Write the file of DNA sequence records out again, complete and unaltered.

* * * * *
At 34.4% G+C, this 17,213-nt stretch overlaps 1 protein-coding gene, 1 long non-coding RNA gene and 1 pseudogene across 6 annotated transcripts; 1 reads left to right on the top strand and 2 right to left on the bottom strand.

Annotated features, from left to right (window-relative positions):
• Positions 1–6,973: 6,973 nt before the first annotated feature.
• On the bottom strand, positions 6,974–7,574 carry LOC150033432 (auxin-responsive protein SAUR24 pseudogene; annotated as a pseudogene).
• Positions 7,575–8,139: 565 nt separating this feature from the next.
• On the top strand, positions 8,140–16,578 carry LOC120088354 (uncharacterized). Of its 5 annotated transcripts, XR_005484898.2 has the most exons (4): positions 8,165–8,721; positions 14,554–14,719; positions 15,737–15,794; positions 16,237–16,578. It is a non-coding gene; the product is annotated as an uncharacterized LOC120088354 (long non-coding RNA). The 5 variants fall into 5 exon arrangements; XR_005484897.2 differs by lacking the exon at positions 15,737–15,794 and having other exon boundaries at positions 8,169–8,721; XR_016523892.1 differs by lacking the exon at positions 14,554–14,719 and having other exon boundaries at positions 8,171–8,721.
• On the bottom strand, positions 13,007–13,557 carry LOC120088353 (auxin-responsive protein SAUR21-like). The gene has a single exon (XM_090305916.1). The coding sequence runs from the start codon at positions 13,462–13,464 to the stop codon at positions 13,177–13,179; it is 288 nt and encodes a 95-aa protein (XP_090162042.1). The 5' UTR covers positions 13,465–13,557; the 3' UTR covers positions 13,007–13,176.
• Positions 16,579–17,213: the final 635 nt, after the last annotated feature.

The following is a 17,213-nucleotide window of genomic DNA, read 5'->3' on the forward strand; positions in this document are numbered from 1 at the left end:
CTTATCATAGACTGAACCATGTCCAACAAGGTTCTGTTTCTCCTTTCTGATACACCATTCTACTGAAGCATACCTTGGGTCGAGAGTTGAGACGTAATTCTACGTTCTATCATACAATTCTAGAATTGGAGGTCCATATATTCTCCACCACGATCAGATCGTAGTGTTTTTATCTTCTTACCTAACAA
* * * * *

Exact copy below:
At 34.4% G+C, this 17,213-nt stretch overlaps 1 protein-coding gene, 1 long non-coding RNA gene and 1 pseudogene across 6 annotated transcripts; 1 reads left to right on the top strand and 2 right to left on the bottom strand.

Annotated features, from left to right (window-relative positions):
• Positions 1–6,973: 6,973 nt before the first annotated feature.
• On the bottom strand, positions 6,974–7,574 carry LOC150033432 (auxin-responsive protein SAUR24 pseudogene; annotated as a pseudogene).
• Positions 7,575–8,139: 565 nt separating this feature from the next.
• On the top strand, positions 8,140–16,578 carry LOC120088354 (uncharacterized). Of its 5 annotated transcripts, XR_005484898.2 has the most exons (4): positions 8,165–8,721; positions 14,554–14,719; positions 15,737–15,794; positions 16,237–16,578. It is a non-coding gene; the product is annotated as an uncharacterized LOC120088354 (long non-coding RNA). The 5 variants fall into 5 exon arrangements; XR_005484897.2 differs by lacking the exon at positions 15,737–15,794 and having other exon boundaries at positions 8,169–8,721; XR_016523892.1 differs by lacking the exon at positions 14,554–14,719 and having other exon boundaries at positions 8,171–8,721.
• On the bottom strand, positions 13,007–13,557 carry LOC120088353 (auxin-responsive protein SAUR21-like). The gene has a single exon (XM_090305916.1). The coding sequence runs from the start codon at positions 13,462–13,464 to the stop codon at positions 13,177–13,179; it is 288 nt and encodes a 95-aa protein (XP_090162042.1). The 5' UTR covers positions 13,465–13,557; the 3' UTR covers positions 13,007–13,176.
• Positions 16,579–17,213: the final 635 nt, after the last annotated feature.

The following is a 17,213-nucleotide window of genomic DNA, read 5'->3' on the forward strand; positions in this document are numbered from 1 at the left end:
CTTATCATAGACTGAACCATGTCCAACAAGGTTCTGTTTCTCCTTTCTGATACACCATTCTACTGAAGCATACCTTGGGTCGAGAGTTGAGACGTAATTCTACGTTCTATCATACAATTCTAGAATTGGAGGTCCATATATTCTCCACCACGATCAGATCGTAGTGTTTTTATCTTCTTACCTAACAA